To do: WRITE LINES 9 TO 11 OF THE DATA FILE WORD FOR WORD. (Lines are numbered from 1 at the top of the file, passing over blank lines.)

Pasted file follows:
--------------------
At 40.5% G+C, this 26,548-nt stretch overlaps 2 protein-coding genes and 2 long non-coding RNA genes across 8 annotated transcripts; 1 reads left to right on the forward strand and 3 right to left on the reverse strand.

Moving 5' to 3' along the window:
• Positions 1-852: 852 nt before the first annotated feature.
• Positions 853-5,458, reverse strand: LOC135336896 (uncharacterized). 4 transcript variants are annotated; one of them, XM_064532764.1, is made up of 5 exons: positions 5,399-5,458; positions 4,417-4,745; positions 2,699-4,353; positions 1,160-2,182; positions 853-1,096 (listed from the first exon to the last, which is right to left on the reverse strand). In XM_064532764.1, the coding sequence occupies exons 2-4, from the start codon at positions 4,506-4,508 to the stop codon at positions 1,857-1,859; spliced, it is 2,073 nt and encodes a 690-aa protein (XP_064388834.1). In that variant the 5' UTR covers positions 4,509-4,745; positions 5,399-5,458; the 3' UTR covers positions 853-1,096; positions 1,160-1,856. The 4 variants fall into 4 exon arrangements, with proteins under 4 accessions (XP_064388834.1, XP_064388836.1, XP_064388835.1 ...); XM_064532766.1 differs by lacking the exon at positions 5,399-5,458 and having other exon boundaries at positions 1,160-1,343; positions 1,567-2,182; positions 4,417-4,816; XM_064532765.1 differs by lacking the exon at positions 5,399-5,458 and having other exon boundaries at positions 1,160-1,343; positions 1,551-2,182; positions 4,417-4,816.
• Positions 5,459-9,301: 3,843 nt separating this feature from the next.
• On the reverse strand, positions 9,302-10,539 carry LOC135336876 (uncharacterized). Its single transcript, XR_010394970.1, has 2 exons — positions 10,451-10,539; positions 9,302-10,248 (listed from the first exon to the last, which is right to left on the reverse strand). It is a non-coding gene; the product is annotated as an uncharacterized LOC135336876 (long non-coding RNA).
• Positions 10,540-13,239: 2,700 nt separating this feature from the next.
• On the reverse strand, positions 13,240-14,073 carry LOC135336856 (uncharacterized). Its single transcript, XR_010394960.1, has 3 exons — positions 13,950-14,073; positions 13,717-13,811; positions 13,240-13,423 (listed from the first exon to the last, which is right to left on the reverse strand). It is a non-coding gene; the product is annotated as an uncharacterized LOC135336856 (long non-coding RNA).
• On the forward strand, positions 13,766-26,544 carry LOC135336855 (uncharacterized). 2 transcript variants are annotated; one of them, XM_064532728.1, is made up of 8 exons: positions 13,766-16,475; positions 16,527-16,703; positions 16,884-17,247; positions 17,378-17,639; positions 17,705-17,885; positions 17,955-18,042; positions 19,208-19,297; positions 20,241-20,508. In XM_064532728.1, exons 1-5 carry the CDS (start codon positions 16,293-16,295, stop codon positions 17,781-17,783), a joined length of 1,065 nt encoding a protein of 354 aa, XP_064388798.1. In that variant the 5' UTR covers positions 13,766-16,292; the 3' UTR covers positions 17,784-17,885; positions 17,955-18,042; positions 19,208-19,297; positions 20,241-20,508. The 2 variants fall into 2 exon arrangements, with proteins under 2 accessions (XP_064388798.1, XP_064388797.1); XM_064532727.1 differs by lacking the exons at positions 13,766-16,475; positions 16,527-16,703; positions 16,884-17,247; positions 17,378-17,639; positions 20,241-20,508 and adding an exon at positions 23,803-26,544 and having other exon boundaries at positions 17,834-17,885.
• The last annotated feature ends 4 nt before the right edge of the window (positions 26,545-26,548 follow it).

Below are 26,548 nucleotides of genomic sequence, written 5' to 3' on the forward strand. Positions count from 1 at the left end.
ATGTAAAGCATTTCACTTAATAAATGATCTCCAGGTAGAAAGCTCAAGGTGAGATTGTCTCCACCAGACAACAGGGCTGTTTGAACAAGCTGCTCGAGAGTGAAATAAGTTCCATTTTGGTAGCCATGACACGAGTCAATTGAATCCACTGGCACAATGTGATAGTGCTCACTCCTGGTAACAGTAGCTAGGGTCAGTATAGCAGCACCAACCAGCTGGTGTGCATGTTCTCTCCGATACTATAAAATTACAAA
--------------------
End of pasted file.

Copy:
• On the forward strand, positions 13,766-26,544 carry LOC135336855 (uncharacterized). 2 transcript variants are annotated; one of them, XM_064532728.1, is made up of 8 exons: positions 13,766-16,475; positions 16,527-16,703; positions 16,884-17,247; positions 17,378-17,639; positions 17,705-17,885; positions 17,955-18,042; positions 19,208-19,297; positions 20,241-20,508. In XM_064532728.1, exons 1-5 carry the CDS (start codon positions 16,293-16,295, stop codon positions 17,781-17,783), a joined length of 1,065 nt encoding a protein of 354 aa, XP_064388798.1. In that variant the 5' UTR covers positions 13,766-16,292; the 3' UTR covers positions 17,784-17,885; positions 17,955-18,042; positions 19,208-19,297; positions 20,241-20,508. The 2 variants fall into 2 exon arrangements, with proteins under 2 accessions (XP_064388798.1, XP_064388797.1); XM_064532727.1 differs by lacking the exons at positions 13,766-16,475; positions 16,527-16,703; positions 16,884-17,247; positions 17,378-17,639; positions 20,241-20,508 and adding an exon at positions 23,803-26,544 and having other exon boundaries at positions 17,834-17,885.
• The last annotated feature ends 4 nt before the right edge of the window (positions 26,545-26,548 follow it).

Below are 26,548 nucleotides of genomic sequence, written 5' to 3' on the forward strand. Positions count from 1 at the left end.